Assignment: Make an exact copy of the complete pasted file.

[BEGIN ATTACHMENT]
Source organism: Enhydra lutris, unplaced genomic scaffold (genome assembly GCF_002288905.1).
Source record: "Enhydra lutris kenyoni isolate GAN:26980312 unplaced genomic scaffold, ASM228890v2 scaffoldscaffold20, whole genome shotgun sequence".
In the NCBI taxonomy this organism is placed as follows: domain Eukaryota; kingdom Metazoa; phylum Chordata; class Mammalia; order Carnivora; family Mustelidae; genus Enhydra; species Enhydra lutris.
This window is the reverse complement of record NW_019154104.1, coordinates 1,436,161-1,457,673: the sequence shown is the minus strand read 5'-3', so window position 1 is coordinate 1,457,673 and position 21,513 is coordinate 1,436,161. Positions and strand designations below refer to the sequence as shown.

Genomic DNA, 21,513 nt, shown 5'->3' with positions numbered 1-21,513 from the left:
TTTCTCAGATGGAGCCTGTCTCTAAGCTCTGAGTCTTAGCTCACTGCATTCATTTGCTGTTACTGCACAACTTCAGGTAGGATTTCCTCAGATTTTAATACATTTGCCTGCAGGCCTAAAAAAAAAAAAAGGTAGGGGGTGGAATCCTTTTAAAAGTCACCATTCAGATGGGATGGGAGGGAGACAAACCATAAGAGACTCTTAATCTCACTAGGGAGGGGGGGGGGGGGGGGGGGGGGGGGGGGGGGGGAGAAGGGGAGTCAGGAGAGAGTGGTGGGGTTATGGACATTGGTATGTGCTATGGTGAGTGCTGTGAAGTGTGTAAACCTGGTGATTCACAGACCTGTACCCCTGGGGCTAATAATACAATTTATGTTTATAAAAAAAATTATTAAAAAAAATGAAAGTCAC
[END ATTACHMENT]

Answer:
Source organism: Enhydra lutris, unplaced genomic scaffold (genome assembly GCF_002288905.1).
Source record: "Enhydra lutris kenyoni isolate GAN:26980312 unplaced genomic scaffold, ASM228890v2 scaffoldscaffold20, whole genome shotgun sequence".
In the NCBI taxonomy this organism is placed as follows: domain Eukaryota; kingdom Metazoa; phylum Chordata; class Mammalia; order Carnivora; family Mustelidae; genus Enhydra; species Enhydra lutris.
This window is the reverse complement of record NW_019154104.1, coordinates 1,436,161-1,457,673: the sequence shown is the minus strand read 5'-3', so window position 1 is coordinate 1,457,673 and position 21,513 is coordinate 1,436,161. Positions and strand designations below refer to the sequence as shown.

Genomic DNA, 21,513 nt, shown 5'->3' with positions numbered 1-21,513 from the left:
TTTCTCAGATGGAGCCTGTCTCTAAGCTCTGAGTCTTAGCTCACTGCATTCATTTGCTGTTACTGCACAACTTCAGGTAGGATTTCCTCAGATTTTAATACATTTGCCTGCAGGCCTAAAAAAAAAAAAAGGTAGGGGGTGGAATCCTTTTAAAAGTCACCATTCAGATGGGATGGGAGGGAGACAAACCATAAGAGACTCTTAATCTCACTAGGGAGGGGGGGGGGGGGGGGGGGGGGGGGGGGGGGGGAGAAGGGGAGTCAGGAGAGAGTGGTGGGGTTATGGACATTGGTATGTGCTATGGTGAGTGCTGTGAAGTGTGTAAACCTGGTGATTCACAGACCTGTACCCCTGGGGCTAATAATACAATTTATGTTTATAAAAAAAATTATTAAAAAAAATGAAAGTCAC